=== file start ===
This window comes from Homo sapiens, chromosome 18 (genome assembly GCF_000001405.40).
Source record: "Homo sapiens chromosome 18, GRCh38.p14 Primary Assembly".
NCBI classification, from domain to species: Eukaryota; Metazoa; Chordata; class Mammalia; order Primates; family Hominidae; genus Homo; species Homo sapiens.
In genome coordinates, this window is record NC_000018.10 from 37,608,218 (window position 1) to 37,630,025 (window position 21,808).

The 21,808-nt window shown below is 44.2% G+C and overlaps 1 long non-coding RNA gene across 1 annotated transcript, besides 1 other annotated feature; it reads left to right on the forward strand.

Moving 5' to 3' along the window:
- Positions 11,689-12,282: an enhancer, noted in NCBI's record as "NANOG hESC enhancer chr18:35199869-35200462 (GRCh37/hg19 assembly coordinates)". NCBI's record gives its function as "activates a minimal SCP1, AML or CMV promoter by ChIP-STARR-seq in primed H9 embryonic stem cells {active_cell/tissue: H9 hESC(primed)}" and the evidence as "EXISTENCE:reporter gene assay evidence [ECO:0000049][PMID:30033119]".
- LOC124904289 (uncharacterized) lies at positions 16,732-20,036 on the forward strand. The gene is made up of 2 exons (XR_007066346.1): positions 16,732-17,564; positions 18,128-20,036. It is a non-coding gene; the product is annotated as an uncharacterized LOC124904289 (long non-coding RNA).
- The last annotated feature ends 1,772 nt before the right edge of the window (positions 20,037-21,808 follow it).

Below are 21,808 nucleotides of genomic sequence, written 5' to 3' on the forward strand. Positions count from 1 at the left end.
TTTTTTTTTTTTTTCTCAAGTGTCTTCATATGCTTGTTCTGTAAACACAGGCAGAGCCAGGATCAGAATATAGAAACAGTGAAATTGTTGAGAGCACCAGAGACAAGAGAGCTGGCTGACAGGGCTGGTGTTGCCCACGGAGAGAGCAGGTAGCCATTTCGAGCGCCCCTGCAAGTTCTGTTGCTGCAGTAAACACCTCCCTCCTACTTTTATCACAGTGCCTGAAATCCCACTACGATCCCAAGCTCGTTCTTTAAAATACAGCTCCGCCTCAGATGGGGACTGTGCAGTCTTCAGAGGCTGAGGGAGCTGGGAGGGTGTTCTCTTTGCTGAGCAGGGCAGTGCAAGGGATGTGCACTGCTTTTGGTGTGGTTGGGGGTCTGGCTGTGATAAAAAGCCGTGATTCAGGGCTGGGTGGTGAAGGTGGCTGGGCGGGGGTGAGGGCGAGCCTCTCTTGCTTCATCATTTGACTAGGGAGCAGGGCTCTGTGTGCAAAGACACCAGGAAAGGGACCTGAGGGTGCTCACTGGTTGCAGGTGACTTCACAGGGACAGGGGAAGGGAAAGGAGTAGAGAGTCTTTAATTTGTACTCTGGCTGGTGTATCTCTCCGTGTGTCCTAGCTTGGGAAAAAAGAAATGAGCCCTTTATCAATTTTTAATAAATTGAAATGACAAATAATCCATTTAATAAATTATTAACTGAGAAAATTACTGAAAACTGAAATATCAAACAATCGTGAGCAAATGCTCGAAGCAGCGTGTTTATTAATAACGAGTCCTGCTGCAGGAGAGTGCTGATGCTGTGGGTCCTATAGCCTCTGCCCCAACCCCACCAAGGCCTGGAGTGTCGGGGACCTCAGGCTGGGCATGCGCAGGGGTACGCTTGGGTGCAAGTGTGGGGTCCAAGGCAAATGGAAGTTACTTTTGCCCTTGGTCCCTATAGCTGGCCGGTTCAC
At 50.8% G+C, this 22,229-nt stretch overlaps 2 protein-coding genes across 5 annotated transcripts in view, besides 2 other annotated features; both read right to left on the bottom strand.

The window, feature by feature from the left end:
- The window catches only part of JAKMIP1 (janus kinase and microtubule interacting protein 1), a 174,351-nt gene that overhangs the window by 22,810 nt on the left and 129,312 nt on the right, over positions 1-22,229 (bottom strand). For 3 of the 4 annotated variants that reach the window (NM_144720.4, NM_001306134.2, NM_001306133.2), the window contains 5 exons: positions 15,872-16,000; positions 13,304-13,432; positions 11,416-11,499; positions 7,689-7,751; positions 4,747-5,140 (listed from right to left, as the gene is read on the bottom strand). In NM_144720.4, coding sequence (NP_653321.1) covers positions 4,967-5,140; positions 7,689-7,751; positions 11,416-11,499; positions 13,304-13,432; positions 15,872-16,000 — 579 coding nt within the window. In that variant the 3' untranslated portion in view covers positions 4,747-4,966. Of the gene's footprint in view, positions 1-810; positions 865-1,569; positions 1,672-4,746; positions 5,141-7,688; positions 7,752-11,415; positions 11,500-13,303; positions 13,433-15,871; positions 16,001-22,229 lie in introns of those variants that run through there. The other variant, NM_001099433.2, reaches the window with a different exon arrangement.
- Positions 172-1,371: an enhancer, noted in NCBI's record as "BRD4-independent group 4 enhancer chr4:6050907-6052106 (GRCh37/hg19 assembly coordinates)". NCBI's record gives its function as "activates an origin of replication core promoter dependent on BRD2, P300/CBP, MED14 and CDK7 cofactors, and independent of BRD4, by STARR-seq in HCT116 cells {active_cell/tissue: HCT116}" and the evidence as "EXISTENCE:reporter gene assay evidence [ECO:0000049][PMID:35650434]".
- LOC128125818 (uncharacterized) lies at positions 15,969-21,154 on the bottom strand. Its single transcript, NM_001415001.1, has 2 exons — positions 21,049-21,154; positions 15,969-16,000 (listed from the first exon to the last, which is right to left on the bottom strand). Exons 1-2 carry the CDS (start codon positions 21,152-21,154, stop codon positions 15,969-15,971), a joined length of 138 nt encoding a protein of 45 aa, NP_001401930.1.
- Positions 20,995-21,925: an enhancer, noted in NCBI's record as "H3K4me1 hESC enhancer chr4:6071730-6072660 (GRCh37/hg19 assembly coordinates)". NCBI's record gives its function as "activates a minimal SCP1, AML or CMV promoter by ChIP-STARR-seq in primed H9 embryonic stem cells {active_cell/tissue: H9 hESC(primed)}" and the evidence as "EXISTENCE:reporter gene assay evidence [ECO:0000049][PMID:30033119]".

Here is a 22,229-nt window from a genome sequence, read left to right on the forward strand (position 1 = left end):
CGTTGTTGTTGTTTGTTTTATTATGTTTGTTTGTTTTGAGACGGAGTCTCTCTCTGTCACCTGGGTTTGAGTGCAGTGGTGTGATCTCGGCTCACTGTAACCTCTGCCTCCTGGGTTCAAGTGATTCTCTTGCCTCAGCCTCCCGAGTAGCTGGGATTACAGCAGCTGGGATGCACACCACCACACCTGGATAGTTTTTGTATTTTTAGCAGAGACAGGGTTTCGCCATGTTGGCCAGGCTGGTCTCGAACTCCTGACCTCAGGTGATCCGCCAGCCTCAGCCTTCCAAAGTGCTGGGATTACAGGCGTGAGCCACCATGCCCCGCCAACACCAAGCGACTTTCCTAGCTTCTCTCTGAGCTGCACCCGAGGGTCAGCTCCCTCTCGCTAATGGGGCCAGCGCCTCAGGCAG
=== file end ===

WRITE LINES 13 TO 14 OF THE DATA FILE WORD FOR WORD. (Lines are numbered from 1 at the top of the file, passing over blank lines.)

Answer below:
The window, feature by feature from the left end:
- The window catches only part of JAKMIP1 (janus kinase and microtubule interacting protein 1), a 174,351-nt gene that overhangs the window by 22,810 nt on the left and 129,312 nt on the right, over positions 1-22,229 (bottom strand). For 3 of the 4 annotated variants that reach the window (NM_144720.4, NM_001306134.2, NM_001306133.2), the window contains 5 exons: positions 15,872-16,000; positions 13,304-13,432; positions 11,416-11,499; positions 7,689-7,751; positions 4,747-5,140 (listed from right to left, as the gene is read on the bottom strand). In NM_144720.4, coding sequence (NP_653321.1) covers positions 4,967-5,140; positions 7,689-7,751; positions 11,416-11,499; positions 13,304-13,432; positions 15,872-16,000 — 579 coding nt within the window. In that variant the 3' untranslated portion in view covers positions 4,747-4,966. Of the gene's footprint in view, positions 1-810; positions 865-1,569; positions 1,672-4,746; positions 5,141-7,688; positions 7,752-11,415; positions 11,500-13,303; positions 13,433-15,871; positions 16,001-22,229 lie in introns of those variants that run through there. The other variant, NM_001099433.2, reaches the window with a different exon arrangement.